(2) The first part of a line of verse in a blues chorus is balanced or parallel in some fashion by the fill at the end. This too is known as call-and-response, and might be a singer responding to herself or an instrument to itself - the permutations here can be both elegant and endless. This repetition begins a series of important formal repetitions in a blues that takes us from a single line to two lines to the song as a whole, in which several blues choruses repeat.

(3) The second A verse repeats the first, with variation; singers will add a phrase or two almost as if underneath their breath, (oh, well) often making the second verse more expressive than the first, and instrumentalists will similarly vary the second A in some personal fashion. [From here on the terms are not technically call-and-response, but each can be understood in its expressive qualities as it relates to some other part of the song.]

(4) The first two verses - AA - generally contrast with the last B verse, where a new lyric is introduced, so that whatever they set up, the B verse closes, or challenges; this relationship extends across the chorus and is often quite dynamic. It is essential to recognize that contrast plays as large - or almost as large - a role in a blues recording as repetition; the nature of the blues chorus is based on it.

(5) The phrasing - where to take a breath - in each verse and across the entire chorus, sets up a contrast between sound and silence and represents a series of decisions for performers to make that will express a personal approach to the song. Performers choose where to take a breath, and when, and for how long, and how to repeat or vary the phrasing from verse to verse and chorus to chorus.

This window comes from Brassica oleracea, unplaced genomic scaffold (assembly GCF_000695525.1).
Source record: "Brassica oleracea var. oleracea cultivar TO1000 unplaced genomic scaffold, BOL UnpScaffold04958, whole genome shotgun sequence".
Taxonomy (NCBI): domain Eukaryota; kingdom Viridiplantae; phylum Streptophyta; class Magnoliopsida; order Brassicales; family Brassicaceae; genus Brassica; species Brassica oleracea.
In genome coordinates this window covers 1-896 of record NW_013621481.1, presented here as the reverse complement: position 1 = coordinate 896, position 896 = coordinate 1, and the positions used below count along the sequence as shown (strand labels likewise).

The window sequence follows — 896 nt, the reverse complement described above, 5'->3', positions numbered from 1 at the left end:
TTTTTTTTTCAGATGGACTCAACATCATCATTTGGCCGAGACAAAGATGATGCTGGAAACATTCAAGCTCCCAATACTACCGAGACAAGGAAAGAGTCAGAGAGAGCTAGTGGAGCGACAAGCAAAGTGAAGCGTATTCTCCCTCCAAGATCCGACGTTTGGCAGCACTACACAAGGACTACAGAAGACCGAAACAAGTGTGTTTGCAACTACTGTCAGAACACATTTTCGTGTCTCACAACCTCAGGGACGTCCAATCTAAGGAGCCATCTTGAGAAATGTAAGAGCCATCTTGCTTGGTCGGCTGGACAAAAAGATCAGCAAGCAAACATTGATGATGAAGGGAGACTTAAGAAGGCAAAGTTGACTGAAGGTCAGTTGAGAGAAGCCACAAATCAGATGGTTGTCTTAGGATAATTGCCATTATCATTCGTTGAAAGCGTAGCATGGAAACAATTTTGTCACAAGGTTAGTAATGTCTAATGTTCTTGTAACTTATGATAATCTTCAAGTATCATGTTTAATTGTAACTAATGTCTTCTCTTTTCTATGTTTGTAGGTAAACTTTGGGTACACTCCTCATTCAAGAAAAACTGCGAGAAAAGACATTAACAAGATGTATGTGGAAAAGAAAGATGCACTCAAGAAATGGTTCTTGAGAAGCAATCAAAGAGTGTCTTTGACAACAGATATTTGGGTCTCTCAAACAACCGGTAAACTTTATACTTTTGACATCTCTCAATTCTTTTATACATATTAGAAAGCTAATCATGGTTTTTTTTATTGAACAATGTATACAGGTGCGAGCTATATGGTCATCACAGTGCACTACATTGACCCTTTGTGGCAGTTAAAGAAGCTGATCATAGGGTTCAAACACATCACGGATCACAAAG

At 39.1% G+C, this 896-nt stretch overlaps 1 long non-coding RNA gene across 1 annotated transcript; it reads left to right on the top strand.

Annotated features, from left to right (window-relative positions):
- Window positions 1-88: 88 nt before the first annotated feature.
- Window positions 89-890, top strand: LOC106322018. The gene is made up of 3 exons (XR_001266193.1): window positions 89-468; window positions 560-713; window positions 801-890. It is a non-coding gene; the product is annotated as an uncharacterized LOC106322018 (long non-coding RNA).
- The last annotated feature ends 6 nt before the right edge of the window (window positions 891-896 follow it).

(6) Rhythms consist of patterns created by ons and off; instead of the usual da dum - da dum - da dum - da dum, blues rhythms are syncopated - they disrupt and play with expectations creating excitement and energy which may find physical expression in dancing -
dum da - dum da - dum da - dum
dum da - dum da - dum da - dum

(7) Tempo refers to the relative speed of any given part of the song, thus setting up contrasts between fast and slow, often provoking various degrees of energy and varieties of emotions.

(8) the chord progression I IV I V, which is like a simple journey - the metaphor helps to sustain the notion of the song telling a story - away from the home key (tonic) to places (subdominant, dominant) from which it feels most important and satisfying to come back home.

(9) The turnback involves the few bars at the end of a blues chorus, introducing harmonies and rhythms that lead to the next chorus or to the conclusion of the song.

(10) One chorus will relate to another in any number of ways. The lyrics might or might not start to establish a narrative, with incident, character, and setting, but generally with only sidelong glances at just what is being said. Observations are made musically from one chorus to the next when, for example, a second soloist responds to a previous statement by another.

(11) The lyrics - the words to the song - are in blues singing bound to repeat, so that we will always hear the same sounds over and over, and are often accompanied by various moans, groans, sighs, whistles, skat or other vocalizations and sounds the performers create.

(12) Performers create characters and story in the song, and these promote feelings and emotions in the listeners; such narrative elements tend to be created by the effects of solo improvisation.

(13) Generally - though not in every case - we listen to blues and jazz recordings for the effects of solo improvisations, where variations and extensions of some original theme or thought are performed in an individual way, creating individual and personal characteristics.